Presently, new technologies and innovations on wearables have made sleep monitoring easy to use and enable us to access sleep data in a real-world environment, compared to PSG ( Kelly et al., 2012 ). Recent systematic reviews on the sleep monitoring methods have been introduced to value sleep quality, emphasizing the powerful innovation of wearables and the application on athletes, which allows complementary access with respect to classical sleep quality valuation and diagnose insomnia and its severity level ( Peake et al., 2018 ; Claudino et al., 2019 ). Comparison on the result between PSG and wearables has shown consistency but needs further refinement for reliability ( Lee et al., 2019 ).

The new Apple watch not only has a sleep monitoring function but also achieved CFDA approval for early warning of atrial fibrillation. A small electrocardiographic device developed by Harvard University infers sleep quality by cardiopulmonary coupling (CPC) monitoring ( Thomas et al., 2005 ). These products are relatively simple in structure when compared to the PSG and are much more comfortable to wear. Most sleep monitoring devices in the consumer market refer to actigraph (body movement), heart rate, and heart rate variability (HRV) to predict sleep structure, to evaluate the quality of sleep ( Kosmadopoulos et al., 2014 ). Other products with comparable functions include wrist bands, sleep monitoring belts, and radar beam trackers. One of such examples is the sleep monitoring belt based on piezoelectric sensing technology developed by an Israeli company named EarlySense and a Finlandizei company called Beddit recently acquired by Apple.

The accuracy of these consumable products, however, has been challenged by medical doctors, and whether they could replace the PSG device for clinical use is yet to be determined. However, a recent trend on the cooperation between the pharmaceutical and wearable companies has been shaping. For instance, Eli Lily and Apple have started large-scale clinical trials on Alzheimer’s disease, with the help of iPhones, watches, and sleep monitor belt.

Non-Drug Therapy and Sleep Improvement Techniques for Insomnia

Currently, most insomnia patients take hypnotic drugs for treatment. However, a large percentage of the population feel reluctant to take sleeping pills, and this led to the development of non-drug insomnia therapeutics. Non-drug treatment of insomnia is divided into two major categories: cognitive behavioral therapy for insomnia (CBT-I), which is performed in the absence of auxiliary devices ( Morin, 2004 ), and physiotherapy through repetitive transcranial magnetic resonance (rTMS), white noise and music, aromatherapy, and light therapy devices.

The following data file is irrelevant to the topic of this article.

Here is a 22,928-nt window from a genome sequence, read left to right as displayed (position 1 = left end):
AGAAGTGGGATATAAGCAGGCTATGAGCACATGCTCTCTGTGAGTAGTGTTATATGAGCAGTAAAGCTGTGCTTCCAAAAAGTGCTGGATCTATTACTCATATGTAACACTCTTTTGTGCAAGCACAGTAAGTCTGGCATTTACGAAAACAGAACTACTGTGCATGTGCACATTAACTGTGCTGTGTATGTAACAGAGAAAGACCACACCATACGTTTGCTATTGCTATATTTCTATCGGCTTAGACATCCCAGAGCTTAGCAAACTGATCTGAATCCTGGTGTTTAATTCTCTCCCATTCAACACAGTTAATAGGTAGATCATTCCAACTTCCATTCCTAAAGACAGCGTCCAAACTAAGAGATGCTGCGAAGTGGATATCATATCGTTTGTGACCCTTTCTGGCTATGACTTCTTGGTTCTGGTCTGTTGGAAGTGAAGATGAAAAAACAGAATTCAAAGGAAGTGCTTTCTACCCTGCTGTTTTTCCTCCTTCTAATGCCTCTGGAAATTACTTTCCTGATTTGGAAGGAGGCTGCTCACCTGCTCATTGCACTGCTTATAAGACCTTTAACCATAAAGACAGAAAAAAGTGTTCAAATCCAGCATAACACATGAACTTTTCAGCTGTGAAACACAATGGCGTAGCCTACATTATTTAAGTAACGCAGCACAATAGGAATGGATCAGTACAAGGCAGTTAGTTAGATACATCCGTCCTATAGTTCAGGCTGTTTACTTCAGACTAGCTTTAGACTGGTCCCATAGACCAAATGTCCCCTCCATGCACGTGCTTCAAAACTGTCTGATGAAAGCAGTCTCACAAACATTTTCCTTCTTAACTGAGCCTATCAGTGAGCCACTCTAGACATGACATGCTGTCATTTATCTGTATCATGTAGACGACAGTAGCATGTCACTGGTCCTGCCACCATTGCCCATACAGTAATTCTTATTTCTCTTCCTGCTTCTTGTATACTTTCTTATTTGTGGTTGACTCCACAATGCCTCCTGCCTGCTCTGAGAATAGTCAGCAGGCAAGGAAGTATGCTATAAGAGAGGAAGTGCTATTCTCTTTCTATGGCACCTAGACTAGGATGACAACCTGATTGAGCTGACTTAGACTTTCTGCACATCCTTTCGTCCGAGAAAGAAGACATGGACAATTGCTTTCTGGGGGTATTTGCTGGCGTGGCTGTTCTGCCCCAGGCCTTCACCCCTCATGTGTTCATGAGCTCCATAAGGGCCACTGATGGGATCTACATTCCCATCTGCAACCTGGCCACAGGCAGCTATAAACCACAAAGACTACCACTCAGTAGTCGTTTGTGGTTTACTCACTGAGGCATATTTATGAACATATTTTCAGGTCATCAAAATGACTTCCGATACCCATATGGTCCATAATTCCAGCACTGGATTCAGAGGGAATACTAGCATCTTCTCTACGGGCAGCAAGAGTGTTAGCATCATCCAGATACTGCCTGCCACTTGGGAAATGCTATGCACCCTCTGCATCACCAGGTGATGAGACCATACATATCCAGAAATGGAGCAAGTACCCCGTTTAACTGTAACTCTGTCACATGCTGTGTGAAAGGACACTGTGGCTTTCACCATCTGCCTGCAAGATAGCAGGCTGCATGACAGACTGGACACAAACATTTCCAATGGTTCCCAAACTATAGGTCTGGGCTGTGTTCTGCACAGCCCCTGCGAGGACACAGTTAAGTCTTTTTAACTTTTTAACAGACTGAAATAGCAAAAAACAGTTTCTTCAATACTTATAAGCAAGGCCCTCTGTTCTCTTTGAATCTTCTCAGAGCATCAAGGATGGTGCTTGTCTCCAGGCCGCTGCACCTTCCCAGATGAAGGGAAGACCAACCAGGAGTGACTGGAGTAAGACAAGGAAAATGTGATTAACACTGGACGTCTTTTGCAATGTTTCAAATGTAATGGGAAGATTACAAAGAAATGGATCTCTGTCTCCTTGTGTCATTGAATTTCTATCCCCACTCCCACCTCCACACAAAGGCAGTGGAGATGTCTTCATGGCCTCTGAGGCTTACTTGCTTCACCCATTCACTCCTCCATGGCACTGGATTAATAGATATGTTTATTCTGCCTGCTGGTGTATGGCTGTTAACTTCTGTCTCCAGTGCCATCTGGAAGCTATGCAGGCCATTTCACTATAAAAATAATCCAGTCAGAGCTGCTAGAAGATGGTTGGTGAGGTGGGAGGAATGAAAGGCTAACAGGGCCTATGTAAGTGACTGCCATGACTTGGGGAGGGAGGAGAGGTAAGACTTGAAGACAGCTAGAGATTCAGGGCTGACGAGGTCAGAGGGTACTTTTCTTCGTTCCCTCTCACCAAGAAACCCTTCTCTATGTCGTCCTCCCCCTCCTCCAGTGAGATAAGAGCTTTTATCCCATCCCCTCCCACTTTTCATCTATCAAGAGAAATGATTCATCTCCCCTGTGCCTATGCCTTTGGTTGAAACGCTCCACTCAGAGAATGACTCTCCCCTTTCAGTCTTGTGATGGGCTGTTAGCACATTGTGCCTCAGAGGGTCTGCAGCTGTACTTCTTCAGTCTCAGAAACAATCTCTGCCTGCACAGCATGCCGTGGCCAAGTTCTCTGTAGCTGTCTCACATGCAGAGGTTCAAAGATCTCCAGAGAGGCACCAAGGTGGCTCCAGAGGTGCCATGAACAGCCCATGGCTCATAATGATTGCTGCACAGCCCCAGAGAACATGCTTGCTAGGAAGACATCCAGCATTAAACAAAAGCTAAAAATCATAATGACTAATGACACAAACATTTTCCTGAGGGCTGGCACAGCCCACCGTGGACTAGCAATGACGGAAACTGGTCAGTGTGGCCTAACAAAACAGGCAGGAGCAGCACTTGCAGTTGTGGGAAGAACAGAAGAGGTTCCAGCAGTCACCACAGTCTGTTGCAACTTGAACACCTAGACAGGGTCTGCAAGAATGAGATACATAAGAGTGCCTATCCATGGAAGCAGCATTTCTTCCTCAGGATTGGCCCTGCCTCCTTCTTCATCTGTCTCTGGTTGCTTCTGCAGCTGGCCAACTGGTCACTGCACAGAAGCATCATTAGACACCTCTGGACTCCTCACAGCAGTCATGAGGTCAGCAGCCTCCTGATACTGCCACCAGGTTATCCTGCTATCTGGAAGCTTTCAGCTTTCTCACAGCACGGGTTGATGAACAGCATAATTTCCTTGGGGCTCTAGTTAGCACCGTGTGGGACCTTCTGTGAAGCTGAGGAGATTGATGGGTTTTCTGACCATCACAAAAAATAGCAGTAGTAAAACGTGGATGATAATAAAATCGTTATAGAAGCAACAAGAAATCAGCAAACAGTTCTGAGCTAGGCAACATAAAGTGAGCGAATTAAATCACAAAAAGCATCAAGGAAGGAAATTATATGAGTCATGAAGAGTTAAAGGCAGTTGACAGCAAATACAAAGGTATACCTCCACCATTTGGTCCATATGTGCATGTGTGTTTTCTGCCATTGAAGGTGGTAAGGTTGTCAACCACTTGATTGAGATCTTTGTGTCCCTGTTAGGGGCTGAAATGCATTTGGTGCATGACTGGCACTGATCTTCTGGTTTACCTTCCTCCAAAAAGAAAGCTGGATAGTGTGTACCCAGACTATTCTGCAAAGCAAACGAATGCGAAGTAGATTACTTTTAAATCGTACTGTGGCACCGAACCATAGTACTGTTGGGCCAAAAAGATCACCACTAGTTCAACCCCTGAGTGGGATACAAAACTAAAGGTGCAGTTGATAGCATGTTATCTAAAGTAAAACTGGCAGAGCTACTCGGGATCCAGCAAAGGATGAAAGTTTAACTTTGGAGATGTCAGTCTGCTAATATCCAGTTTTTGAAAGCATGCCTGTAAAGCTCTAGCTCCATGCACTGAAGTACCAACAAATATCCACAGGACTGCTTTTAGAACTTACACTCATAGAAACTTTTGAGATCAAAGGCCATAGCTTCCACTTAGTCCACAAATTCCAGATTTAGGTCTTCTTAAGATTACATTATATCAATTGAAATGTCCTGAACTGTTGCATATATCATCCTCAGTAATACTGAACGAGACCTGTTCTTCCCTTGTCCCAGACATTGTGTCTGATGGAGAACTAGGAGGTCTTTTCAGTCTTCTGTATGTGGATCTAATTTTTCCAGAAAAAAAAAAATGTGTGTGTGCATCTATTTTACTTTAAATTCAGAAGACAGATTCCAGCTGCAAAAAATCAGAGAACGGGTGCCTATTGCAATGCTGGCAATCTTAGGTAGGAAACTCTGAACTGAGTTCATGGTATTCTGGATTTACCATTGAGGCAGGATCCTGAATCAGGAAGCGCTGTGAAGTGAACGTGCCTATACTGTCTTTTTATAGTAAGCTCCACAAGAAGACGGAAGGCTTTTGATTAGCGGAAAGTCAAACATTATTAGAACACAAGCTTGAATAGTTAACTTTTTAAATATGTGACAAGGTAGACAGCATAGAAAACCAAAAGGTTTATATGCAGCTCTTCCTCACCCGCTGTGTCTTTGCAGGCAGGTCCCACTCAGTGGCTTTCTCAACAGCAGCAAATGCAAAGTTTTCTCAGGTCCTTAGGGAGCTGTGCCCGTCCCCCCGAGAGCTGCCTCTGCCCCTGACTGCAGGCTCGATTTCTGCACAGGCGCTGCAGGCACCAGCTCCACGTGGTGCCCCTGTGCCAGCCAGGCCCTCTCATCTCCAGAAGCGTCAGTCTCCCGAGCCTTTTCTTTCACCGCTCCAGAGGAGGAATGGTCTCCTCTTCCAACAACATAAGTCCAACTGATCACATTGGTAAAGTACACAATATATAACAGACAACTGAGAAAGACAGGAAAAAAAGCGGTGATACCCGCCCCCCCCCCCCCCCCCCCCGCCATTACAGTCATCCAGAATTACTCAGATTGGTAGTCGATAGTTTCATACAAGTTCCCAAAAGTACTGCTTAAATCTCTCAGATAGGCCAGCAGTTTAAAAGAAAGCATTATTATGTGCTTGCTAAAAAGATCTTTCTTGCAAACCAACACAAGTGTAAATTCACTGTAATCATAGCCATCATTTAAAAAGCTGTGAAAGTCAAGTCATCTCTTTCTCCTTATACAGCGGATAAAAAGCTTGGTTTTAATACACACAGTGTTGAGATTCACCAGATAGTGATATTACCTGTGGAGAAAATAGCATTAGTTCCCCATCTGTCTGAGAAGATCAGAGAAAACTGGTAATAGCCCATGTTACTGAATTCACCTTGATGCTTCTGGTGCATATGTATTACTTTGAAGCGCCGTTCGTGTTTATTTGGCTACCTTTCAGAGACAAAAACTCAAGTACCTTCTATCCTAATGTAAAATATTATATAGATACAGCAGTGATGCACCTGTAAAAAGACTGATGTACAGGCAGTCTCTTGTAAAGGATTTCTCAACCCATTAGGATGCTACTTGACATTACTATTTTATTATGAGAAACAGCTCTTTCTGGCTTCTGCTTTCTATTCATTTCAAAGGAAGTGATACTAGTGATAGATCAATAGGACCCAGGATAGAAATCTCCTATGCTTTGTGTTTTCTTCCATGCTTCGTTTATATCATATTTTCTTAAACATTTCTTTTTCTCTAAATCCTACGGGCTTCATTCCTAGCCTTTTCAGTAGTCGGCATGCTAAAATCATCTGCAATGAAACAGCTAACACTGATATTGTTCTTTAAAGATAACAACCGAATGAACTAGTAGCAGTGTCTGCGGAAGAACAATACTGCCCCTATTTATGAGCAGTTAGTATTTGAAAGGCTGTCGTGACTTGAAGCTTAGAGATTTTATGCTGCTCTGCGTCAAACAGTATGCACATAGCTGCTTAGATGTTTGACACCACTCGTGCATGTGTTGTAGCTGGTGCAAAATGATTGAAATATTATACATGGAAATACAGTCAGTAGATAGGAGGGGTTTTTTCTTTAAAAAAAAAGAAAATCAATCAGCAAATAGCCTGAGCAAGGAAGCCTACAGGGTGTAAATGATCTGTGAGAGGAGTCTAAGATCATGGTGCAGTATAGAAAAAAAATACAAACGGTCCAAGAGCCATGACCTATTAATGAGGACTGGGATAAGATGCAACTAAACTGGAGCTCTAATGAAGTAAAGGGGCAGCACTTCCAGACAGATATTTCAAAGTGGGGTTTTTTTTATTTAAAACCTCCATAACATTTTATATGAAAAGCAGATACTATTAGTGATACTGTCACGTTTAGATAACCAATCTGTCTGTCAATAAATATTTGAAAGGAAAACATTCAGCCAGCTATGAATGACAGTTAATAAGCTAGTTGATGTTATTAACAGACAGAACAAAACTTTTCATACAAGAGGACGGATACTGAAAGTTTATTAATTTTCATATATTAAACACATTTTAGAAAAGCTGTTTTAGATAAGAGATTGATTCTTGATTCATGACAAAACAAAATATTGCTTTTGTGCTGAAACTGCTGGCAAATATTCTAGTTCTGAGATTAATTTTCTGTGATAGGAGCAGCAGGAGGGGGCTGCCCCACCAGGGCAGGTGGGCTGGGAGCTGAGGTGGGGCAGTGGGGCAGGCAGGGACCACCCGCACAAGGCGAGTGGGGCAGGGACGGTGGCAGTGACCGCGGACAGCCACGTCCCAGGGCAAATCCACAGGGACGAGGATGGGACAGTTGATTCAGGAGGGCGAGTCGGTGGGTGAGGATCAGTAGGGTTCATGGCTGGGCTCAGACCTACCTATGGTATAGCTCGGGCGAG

Cognitive behavioral therapy (CBT) is a fairly simple and easy way to treat insomnia. It can relieve insomnia through such behavioral interventions as sleep restriction, stimulus control, and paradoxical intervention. For example, sleep restriction allows a subject to stay in bed only when he or she feels sleepy and this gradually improves sleep quality by increasing sleep efficiency ( Miller et al., 2014 ). Stimulus control improves sleep quality by limiting non-sleep behaviors in the bed and establishing good bed-sleep conditioned reflexes ( Hood et al., 2014 ). No auxiliary devices are needed for CBT-I, but the drawback of this tool is its low compliance rate.

Repetitive transcranial magnetic stimulation (rTMS) relieves insomnia by lowering the level of arousal for the targeted cerebral cortex ( Jiang et al., 2013 ). Low-frequency (<1 Hz) repetitive transcranial stimulation inhibits the excitement of the cerebral cortex and can induce slow waves, a brain wave that mostly appears as a subject enters deep sleep. Although this method is effective, the equipment is too large for consumable commercialization.